And all the world will live in peace.


On a certain occasion a man came to the store­house at the old fort in "Ti." — a hunter from the lake shore, with one foot booted, and the other clothed with bearskin. As he entered the barroom in this ludicrous plight, one present wagered a gallon of rum that Rowley could make a verse applicable, if sent for. Rowley was sum­moned over, with the information that he was to make a verse on the first object he should see on entering the bar-room. He opened the door, mo­mentarily surveyed the man, conspicuously ar­ranged in front, with his foot over the back of a chair, — took off his hat, and while all kept silence, delivered his introductory.


A cloven foot without a boot;

A body full of evil;

If you'd look back upon his track,

You'd think it was the devil.





FULL fifty years we've labored here,

In wedlock's silken bands;

No deadly strife disturbed our life,

Since Cupid joined our hands.

A faithful mate in every state, —

In affluence, as in need;

Freely to lend her helping hand,

With prudence and with speed.





A SILVER gray o'erspreads my face;

The hoary head appears,

Which calls me loud to seek for grace,

With penitential tears.


A thousand dreams have filled my mind,

As days came rolling on;

As one that's deaf, and one that's blind,

I know not how they've gone.


Now the full age of man has come,

This is the very day;

But O my God, what have I done

To speed my time away?


With all his wit and waggery, Rowley was considered a man of sound judgment and ability. In stature, he was of medium height, and rather thick set; rapid in his movements; had light eyes, sprightly and piercing, indicating rapidity of perception, and sometimes the facetious poetic faculty; yet he was generally a sedate and thoughtful man, a firm believer in the Christian religion, and in sentiment a Wesleyan.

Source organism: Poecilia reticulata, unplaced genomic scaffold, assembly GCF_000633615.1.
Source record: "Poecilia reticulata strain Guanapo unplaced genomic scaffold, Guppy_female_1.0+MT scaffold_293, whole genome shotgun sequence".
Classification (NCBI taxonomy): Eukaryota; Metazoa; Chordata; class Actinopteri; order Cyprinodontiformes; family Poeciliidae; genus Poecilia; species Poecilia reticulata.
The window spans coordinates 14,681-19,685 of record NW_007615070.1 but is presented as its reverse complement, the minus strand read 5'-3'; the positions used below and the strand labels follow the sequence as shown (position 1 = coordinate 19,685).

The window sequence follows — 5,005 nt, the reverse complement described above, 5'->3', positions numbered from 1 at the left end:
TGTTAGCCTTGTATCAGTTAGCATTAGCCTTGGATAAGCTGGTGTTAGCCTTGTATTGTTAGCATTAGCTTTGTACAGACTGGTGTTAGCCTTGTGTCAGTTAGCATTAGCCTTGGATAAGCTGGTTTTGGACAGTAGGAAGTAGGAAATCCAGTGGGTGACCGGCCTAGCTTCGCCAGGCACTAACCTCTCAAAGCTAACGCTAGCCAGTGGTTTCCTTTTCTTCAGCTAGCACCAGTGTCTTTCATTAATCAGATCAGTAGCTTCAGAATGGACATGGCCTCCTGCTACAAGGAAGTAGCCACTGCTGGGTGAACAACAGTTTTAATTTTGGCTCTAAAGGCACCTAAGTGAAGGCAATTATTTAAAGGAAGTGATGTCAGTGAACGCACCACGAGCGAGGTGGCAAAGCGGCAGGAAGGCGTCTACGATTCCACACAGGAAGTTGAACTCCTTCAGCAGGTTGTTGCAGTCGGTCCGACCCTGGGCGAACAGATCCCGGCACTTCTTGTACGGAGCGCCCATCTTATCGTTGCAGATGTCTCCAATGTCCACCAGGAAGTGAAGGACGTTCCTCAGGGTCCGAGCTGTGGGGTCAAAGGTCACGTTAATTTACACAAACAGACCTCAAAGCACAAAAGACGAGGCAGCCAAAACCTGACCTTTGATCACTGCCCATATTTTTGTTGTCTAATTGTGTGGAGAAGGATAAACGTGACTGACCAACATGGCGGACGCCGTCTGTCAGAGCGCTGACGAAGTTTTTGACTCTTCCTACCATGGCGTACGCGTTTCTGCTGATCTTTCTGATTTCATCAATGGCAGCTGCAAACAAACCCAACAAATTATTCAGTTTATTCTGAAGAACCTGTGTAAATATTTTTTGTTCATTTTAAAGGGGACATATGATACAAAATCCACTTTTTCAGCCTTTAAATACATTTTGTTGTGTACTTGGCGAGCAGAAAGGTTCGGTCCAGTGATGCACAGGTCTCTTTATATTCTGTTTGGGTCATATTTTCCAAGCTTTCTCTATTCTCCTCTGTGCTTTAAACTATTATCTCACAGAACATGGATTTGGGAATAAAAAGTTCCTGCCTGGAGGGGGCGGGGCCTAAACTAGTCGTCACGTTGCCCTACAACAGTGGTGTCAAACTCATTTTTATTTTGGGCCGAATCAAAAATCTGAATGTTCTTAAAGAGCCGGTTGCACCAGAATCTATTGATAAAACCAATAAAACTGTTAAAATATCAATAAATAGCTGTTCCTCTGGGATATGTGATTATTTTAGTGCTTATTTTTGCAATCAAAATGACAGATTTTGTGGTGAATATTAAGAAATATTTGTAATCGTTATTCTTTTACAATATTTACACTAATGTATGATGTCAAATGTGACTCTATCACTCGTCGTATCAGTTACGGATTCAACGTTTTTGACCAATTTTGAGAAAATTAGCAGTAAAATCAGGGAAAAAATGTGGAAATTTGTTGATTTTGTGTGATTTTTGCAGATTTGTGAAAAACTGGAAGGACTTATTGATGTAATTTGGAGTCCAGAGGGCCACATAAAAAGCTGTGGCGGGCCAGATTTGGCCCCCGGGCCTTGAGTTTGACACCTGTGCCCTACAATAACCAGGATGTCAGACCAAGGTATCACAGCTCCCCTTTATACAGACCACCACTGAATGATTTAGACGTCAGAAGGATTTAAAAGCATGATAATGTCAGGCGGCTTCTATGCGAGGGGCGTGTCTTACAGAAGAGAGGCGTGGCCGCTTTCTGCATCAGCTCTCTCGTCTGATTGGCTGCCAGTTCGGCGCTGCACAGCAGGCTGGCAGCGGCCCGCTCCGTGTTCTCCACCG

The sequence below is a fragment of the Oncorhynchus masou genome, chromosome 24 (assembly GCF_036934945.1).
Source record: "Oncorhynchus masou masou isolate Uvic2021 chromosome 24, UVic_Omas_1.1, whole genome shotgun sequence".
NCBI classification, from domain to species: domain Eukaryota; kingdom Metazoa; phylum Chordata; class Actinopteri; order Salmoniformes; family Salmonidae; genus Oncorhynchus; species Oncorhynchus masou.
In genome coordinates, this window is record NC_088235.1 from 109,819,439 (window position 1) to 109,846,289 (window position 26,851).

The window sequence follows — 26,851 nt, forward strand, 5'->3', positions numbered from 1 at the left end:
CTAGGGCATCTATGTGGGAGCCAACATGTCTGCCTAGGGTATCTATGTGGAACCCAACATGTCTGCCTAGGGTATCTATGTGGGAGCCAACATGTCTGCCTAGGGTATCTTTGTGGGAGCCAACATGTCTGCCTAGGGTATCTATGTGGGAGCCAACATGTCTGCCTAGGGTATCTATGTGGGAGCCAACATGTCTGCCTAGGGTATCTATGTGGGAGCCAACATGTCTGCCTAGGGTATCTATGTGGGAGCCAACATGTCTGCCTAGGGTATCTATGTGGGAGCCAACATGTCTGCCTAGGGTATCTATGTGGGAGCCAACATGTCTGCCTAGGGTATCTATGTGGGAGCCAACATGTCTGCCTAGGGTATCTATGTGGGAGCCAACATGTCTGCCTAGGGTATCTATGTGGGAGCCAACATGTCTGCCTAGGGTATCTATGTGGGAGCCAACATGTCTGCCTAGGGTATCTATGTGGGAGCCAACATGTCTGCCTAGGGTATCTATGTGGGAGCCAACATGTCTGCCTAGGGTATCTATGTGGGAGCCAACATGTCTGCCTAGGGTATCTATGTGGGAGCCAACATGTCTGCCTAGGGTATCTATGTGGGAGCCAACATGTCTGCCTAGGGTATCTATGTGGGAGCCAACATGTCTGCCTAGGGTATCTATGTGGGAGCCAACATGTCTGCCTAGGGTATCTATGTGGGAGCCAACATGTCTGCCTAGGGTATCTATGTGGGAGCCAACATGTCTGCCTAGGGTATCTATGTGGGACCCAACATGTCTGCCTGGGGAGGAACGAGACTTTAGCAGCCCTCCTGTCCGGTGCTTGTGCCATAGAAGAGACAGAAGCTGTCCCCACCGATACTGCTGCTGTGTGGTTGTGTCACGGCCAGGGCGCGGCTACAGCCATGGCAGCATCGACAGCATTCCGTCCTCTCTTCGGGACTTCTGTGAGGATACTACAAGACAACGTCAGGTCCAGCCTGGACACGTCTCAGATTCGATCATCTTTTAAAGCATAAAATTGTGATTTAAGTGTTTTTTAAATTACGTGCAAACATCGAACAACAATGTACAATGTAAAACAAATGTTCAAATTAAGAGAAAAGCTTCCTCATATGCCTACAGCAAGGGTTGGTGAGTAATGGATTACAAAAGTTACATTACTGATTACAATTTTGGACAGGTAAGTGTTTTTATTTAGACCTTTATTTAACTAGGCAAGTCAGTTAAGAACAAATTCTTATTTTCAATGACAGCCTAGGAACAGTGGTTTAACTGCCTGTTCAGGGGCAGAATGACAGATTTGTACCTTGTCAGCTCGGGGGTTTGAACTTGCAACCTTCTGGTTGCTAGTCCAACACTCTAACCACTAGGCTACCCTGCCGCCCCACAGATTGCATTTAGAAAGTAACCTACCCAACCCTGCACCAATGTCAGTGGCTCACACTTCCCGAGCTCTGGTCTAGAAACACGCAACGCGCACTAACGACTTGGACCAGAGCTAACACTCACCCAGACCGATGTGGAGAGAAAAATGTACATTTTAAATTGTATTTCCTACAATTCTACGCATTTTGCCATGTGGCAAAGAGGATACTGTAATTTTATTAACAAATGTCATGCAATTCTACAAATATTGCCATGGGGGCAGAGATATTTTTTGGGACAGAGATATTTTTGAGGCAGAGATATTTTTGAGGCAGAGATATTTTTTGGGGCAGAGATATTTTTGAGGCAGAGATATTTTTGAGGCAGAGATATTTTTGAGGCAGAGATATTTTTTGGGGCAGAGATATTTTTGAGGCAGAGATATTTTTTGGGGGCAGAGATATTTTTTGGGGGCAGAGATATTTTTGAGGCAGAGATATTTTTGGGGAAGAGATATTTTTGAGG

one of the most influential among the early settlers, was born in Bradford, Conn., and came to Shoreham in 1783. He was of large, robust frame, 6 feet in stature, with features indicating a noble, generous disposition, and ability to command. He filled some of the most important town offices, and was the first militia captain, and


*Mr. Goodhue gives one poem, furnished from the recollection of Rev. Samuel Rowley, grandson of Thomas Rowley, now 75 years of age.

During a visit to Shoreham, we were privileged to look over a curious old pamphlet of 24 pp., entitled, '"THE SELECTIONS AND  MISCELLANEOUS WORKS OF THOMAS ROWLEY; Printed for the Purchasers: Published, 1802."




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first colonel of the first regiment of militia, in the county; was at the battle of Bennington, and served a few months after in the army of the Revolution; was an efficient deacon in the Con­gregational church; died in this town, Aug. 8, 1840, aged 83.



Gen. Chipman, son of Thos. and Bethia Chip­man, born in Barnstable, Mass., Feb. 1, 1761; died in this town, May 17, 1830, aged 69.